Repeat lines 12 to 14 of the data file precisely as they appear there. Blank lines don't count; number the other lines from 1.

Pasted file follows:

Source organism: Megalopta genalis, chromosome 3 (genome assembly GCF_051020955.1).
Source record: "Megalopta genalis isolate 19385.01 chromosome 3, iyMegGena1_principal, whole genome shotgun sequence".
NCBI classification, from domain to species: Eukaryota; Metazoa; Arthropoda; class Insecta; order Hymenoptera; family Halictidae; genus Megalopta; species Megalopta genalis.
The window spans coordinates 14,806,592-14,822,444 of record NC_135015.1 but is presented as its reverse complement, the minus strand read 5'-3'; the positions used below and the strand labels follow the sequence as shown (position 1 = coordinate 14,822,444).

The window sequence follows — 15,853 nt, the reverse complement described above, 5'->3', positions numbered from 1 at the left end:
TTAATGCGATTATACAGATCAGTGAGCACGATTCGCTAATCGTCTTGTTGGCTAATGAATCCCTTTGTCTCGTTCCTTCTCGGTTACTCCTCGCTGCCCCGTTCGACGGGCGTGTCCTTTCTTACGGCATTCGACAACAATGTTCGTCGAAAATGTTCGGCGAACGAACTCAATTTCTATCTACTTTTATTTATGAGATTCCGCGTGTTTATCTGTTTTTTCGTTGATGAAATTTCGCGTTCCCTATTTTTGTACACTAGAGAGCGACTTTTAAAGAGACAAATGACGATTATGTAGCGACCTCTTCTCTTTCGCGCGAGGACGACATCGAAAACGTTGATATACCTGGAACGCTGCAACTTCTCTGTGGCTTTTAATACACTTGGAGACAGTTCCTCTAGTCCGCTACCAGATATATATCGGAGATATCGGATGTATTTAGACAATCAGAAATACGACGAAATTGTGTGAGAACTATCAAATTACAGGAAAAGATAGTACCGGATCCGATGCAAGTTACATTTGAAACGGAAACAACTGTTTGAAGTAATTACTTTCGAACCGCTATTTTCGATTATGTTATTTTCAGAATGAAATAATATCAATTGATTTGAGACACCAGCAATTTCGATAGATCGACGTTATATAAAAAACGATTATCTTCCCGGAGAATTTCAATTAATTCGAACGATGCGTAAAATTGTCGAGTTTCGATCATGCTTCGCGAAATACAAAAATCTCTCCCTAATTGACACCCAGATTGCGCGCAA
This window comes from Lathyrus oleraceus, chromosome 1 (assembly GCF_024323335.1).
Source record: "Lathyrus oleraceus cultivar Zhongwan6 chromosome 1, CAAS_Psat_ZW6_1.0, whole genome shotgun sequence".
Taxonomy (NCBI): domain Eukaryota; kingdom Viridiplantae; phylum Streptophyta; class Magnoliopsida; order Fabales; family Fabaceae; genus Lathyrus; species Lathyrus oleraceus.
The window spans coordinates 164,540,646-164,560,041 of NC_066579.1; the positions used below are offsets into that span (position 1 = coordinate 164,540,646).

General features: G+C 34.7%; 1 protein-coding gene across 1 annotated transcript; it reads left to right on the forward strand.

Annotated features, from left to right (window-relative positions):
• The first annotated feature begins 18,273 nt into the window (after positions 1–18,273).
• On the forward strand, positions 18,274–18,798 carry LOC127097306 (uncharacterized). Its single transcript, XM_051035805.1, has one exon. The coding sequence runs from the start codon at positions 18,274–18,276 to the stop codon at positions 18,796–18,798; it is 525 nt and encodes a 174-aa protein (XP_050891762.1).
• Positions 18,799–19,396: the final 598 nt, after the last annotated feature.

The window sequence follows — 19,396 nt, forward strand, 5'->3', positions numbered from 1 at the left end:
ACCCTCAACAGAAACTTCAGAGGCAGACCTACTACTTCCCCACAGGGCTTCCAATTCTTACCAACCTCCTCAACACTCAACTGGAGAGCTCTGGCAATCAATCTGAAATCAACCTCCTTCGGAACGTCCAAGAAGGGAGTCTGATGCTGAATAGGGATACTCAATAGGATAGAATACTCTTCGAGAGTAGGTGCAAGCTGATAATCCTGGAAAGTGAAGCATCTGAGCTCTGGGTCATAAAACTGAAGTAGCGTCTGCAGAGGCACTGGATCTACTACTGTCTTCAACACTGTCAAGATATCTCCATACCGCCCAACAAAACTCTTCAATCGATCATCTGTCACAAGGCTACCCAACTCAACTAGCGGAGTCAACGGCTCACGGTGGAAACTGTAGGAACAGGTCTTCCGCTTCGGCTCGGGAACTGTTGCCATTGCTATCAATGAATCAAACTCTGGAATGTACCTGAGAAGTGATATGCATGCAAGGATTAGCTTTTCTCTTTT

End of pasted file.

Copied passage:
Annotated features, from left to right (window-relative positions):
• The first annotated feature begins 18,273 nt into the window (after positions 1–18,273).
• On the forward strand, positions 18,274–18,798 carry LOC127097306 (uncharacterized). Its single transcript, XM_051035805.1, has one exon. The coding sequence runs from the start codon at positions 18,274–18,276 to the stop codon at positions 18,796–18,798; it is 525 nt and encodes a 174-aa protein (XP_050891762.1).